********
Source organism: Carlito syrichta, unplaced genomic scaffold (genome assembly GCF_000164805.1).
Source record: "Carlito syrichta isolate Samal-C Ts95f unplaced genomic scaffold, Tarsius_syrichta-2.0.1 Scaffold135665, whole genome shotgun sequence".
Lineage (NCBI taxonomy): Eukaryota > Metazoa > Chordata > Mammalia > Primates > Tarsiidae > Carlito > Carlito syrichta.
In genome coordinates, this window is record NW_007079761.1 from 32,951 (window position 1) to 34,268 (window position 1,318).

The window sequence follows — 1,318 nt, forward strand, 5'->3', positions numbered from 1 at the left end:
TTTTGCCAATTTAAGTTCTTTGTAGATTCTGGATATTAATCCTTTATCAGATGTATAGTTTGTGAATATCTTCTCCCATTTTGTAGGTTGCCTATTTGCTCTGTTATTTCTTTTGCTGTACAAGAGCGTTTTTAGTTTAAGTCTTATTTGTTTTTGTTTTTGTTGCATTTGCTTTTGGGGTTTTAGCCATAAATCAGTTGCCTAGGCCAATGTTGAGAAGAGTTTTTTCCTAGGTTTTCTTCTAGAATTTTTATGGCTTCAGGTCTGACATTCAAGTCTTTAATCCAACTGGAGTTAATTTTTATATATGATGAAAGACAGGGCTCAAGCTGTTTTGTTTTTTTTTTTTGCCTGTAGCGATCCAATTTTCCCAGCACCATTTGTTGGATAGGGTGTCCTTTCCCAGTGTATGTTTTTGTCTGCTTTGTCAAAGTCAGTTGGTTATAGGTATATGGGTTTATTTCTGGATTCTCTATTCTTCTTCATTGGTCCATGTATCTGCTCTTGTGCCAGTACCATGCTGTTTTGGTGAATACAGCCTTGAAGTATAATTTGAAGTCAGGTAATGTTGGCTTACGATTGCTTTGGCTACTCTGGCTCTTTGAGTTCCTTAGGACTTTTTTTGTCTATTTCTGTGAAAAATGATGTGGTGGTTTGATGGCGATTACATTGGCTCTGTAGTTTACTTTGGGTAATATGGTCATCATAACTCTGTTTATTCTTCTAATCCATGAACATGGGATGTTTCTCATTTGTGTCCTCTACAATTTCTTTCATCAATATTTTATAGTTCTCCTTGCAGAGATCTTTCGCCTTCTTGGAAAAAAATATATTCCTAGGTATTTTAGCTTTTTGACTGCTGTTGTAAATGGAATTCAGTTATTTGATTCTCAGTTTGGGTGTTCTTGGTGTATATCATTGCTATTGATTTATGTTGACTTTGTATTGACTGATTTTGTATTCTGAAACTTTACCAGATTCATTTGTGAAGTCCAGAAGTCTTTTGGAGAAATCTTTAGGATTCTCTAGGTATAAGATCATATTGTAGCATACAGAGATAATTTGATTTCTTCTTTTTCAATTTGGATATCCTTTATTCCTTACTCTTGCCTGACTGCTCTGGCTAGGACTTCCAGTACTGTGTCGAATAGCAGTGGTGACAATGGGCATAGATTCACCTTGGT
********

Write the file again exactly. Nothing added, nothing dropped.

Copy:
Source organism: Carlito syrichta, unplaced genomic scaffold (genome assembly GCF_000164805.1).
Source record: "Carlito syrichta isolate Samal-C Ts95f unplaced genomic scaffold, Tarsius_syrichta-2.0.1 Scaffold135665, whole genome shotgun sequence".
Lineage (NCBI taxonomy): Eukaryota > Metazoa > Chordata > Mammalia > Primates > Tarsiidae > Carlito > Carlito syrichta.
In genome coordinates, this window is record NW_007079761.1 from 32,951 (window position 1) to 34,268 (window position 1,318).

The window sequence follows — 1,318 nt, forward strand, 5'->3', positions numbered from 1 at the left end:
TTTTGCCAATTTAAGTTCTTTGTAGATTCTGGATATTAATCCTTTATCAGATGTATAGTTTGTGAATATCTTCTCCCATTTTGTAGGTTGCCTATTTGCTCTGTTATTTCTTTTGCTGTACAAGAGCGTTTTTAGTTTAAGTCTTATTTGTTTTTGTTTTTGTTGCATTTGCTTTTGGGGTTTTAGCCATAAATCAGTTGCCTAGGCCAATGTTGAGAAGAGTTTTTTCCTAGGTTTTCTTCTAGAATTTTTATGGCTTCAGGTCTGACATTCAAGTCTTTAATCCAACTGGAGTTAATTTTTATATATGATGAAAGACAGGGCTCAAGCTGTTTTGTTTTTTTTTTTTGCCTGTAGCGATCCAATTTTCCCAGCACCATTTGTTGGATAGGGTGTCCTTTCCCAGTGTATGTTTTTGTCTGCTTTGTCAAAGTCAGTTGGTTATAGGTATATGGGTTTATTTCTGGATTCTCTATTCTTCTTCATTGGTCCATGTATCTGCTCTTGTGCCAGTACCATGCTGTTTTGGTGAATACAGCCTTGAAGTATAATTTGAAGTCAGGTAATGTTGGCTTACGATTGCTTTGGCTACTCTGGCTCTTTGAGTTCCTTAGGACTTTTTTTGTCTATTTCTGTGAAAAATGATGTGGTGGTTTGATGGCGATTACATTGGCTCTGTAGTTTACTTTGGGTAATATGGTCATCATAACTCTGTTTATTCTTCTAATCCATGAACATGGGATGTTTCTCATTTGTGTCCTCTACAATTTCTTTCATCAATATTTTATAGTTCTCCTTGCAGAGATCTTTCGCCTTCTTGGAAAAAAATATATTCCTAGGTATTTTAGCTTTTTGACTGCTGTTGTAAATGGAATTCAGTTATTTGATTCTCAGTTTGGGTGTTCTTGGTGTATATCATTGCTATTGATTTATGTTGACTTTGTATTGACTGATTTTGTATTCTGAAACTTTACCAGATTCATTTGTGAAGTCCAGAAGTCTTTTGGAGAAATCTTTAGGATTCTCTAGGTATAAGATCATATTGTAGCATACAGAGATAATTTGATTTCTTCTTTTTCAATTTGGATATCCTTTATTCCTTACTCTTGCCTGACTGCTCTGGCTAGGACTTCCAGTACTGTGTCGAATAGCAGTGGTGACAATGGGCATAGATTCACCTTGGT